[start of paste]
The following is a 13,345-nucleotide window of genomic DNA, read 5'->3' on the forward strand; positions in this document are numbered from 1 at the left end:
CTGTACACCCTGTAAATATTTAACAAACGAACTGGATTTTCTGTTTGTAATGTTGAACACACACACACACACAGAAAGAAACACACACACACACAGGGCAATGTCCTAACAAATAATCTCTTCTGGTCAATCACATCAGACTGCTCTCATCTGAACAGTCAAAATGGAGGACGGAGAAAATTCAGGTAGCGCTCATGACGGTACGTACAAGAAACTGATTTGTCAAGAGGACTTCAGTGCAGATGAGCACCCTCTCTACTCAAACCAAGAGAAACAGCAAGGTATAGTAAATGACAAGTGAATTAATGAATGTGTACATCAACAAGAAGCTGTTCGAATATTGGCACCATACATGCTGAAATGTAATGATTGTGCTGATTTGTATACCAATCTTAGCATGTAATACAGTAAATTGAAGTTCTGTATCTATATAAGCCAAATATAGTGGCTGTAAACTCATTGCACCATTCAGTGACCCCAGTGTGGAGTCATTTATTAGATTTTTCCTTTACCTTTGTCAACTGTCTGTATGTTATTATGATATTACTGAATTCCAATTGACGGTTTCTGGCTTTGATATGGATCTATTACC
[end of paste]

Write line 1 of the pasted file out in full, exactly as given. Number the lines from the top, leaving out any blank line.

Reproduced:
The following is a 13,345-nucleotide window of genomic DNA, read 5'->3' on the forward strand; positions in this document are numbered from 1 at the left end: